The next time you find yourself preparing to throw out spoiled fish or fish remains, stop for a second and reconsider. Fish makes a very good natural fertilizer for nitrogen and trace minerals. In fact, it works so well that many Native American horticulturalists buried a fish at the base of each crop plant. Check out the video below!
How to Use Fish Scraps as Fertilizer
You can grind your fish parts up to make your own fertilizer. We recommend using a hand grinder or stick blender rather than your kitchen blender. It’s easier to clean and can be used as gardening tool and not the kitchen. Then work it into the soil, or you can bury chunks of fish at the roots of your plants. Be aware, however, that dogs and some wild animals are fond of strong smells, and may dig up your garden if you use fish as fertilizer. Be sure to bury it deeply, or fence in your garden.
If you don’t want to bury fish scraps, try making your own fish emulsion. There’s a link below.
Or, add ground up fish bones and skin to your compost pile, adding nitrogen and trace minerals to your compost. Keep in mind fish scraps can increase the chance pests will find your compost. Here’s a detailed PDF from Louisiana Cooperative Extension Service: Composting: A Disposal Method for Fish Waste. This is a great resource if you know an angler or fish yourself and want to set up a compost pile for fish scraps.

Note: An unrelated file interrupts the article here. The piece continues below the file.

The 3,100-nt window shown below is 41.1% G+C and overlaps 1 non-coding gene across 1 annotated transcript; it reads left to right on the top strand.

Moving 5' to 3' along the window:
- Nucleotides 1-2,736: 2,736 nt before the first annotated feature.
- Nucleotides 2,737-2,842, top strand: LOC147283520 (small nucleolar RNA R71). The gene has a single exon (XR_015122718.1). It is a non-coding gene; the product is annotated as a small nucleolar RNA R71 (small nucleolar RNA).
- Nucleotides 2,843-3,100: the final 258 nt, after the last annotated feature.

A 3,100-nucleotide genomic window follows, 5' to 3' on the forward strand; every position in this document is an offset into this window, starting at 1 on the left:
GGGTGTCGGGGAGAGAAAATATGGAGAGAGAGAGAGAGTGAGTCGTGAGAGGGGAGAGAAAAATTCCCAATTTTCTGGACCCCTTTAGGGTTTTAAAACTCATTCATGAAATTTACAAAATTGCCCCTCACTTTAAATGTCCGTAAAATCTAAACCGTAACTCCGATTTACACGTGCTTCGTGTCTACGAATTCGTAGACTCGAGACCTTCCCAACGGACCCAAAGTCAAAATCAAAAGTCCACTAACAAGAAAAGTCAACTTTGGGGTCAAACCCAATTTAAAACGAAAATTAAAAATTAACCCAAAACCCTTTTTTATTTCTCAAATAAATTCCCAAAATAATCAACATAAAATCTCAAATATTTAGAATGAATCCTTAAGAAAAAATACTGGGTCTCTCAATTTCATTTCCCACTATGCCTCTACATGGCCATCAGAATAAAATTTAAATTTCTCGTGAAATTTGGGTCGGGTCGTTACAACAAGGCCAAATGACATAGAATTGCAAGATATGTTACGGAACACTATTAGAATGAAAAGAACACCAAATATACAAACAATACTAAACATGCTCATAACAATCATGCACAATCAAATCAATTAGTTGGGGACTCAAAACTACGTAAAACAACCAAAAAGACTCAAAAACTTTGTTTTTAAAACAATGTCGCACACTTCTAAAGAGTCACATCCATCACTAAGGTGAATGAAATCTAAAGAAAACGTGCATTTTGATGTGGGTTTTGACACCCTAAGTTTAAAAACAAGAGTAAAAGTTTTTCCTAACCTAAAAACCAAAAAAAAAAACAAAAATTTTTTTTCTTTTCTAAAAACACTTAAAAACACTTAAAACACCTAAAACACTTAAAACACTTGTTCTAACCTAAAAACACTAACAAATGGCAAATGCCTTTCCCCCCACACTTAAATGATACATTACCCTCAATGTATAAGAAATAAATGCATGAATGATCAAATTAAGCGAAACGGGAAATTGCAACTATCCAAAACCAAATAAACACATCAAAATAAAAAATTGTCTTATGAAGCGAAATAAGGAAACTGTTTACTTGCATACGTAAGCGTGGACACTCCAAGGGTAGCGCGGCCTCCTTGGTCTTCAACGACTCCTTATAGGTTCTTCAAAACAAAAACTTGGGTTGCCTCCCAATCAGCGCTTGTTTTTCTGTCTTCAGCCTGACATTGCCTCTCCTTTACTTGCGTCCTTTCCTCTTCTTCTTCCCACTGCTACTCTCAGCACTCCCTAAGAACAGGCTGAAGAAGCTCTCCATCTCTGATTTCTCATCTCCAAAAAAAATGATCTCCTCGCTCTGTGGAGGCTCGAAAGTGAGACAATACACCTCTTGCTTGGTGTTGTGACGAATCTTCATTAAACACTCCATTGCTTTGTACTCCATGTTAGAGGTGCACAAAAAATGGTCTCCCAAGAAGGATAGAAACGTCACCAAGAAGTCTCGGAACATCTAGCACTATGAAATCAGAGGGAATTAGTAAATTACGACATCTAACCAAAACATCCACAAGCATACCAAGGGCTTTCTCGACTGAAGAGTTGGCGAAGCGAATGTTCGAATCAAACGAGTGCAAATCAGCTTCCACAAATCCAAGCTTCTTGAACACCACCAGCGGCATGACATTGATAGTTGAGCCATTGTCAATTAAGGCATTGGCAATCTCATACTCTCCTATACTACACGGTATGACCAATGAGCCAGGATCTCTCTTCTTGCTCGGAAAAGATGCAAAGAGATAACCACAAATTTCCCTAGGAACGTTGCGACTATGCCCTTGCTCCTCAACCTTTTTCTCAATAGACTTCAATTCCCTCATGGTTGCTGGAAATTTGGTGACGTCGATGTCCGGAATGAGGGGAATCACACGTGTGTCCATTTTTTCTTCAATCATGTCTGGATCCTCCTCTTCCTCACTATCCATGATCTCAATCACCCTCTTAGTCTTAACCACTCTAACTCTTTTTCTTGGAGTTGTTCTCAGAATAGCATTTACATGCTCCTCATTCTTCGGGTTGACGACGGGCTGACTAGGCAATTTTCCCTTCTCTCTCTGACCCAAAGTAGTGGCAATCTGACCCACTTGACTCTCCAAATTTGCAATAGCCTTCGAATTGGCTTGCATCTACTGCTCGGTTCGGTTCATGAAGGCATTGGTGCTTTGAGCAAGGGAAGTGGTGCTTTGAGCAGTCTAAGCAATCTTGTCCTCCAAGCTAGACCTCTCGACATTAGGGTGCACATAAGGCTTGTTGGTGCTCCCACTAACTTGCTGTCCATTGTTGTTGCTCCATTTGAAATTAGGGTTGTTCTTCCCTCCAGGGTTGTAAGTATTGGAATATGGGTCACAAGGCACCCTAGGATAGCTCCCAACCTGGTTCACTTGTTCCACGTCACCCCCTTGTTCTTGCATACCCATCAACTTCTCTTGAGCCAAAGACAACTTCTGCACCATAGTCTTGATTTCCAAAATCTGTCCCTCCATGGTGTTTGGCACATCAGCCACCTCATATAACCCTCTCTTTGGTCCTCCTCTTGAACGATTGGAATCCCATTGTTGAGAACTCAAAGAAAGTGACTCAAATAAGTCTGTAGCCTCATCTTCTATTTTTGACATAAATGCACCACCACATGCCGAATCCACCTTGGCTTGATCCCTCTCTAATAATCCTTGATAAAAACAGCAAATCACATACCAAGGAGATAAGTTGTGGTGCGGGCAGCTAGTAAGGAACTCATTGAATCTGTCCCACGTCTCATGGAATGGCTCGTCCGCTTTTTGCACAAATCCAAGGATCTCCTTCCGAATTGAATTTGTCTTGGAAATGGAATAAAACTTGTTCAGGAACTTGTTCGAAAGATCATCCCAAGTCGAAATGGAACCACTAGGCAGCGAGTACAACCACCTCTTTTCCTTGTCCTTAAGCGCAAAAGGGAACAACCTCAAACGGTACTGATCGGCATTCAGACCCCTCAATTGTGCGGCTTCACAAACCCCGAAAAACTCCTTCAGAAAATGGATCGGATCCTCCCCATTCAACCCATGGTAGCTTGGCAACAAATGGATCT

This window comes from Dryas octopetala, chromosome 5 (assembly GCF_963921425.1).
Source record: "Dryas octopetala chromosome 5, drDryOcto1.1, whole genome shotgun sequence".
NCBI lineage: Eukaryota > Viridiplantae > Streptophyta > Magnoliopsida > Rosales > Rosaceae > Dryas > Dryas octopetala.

Where to Find Fish Scraps
If you are not an angler, don’t worry. There are many ways to find fish in your community.
Try a fish market and ask for their scraps. Most will be happy to give them to you. It’s just like asking the coffee shop for their used grounds.
If there is not a fish market close by, try a high end market, grocery store or restaurant with a great seafood selection and see if they have any wastes. They are more likely to clean their fish and have scraps or even fish heads.
Scraps you’ll want to ask for include: intestines, liver, gall bladder, heart, fins, tail, scales, fish heads/gills and bones.
Want to learn more about using fish as fertilizer?
Make Your Own Complete Fertilizer from University of Alaska Fairbanks Cooperative Extension Service: See how to make fish emulsion here.
Organic Fertilizers: Fish Emulsion from Colorado State University Extension Program
Creating Community Gardens from Northwest Indian College Cooperative Extension: Great information on building soil with fish and shellfish.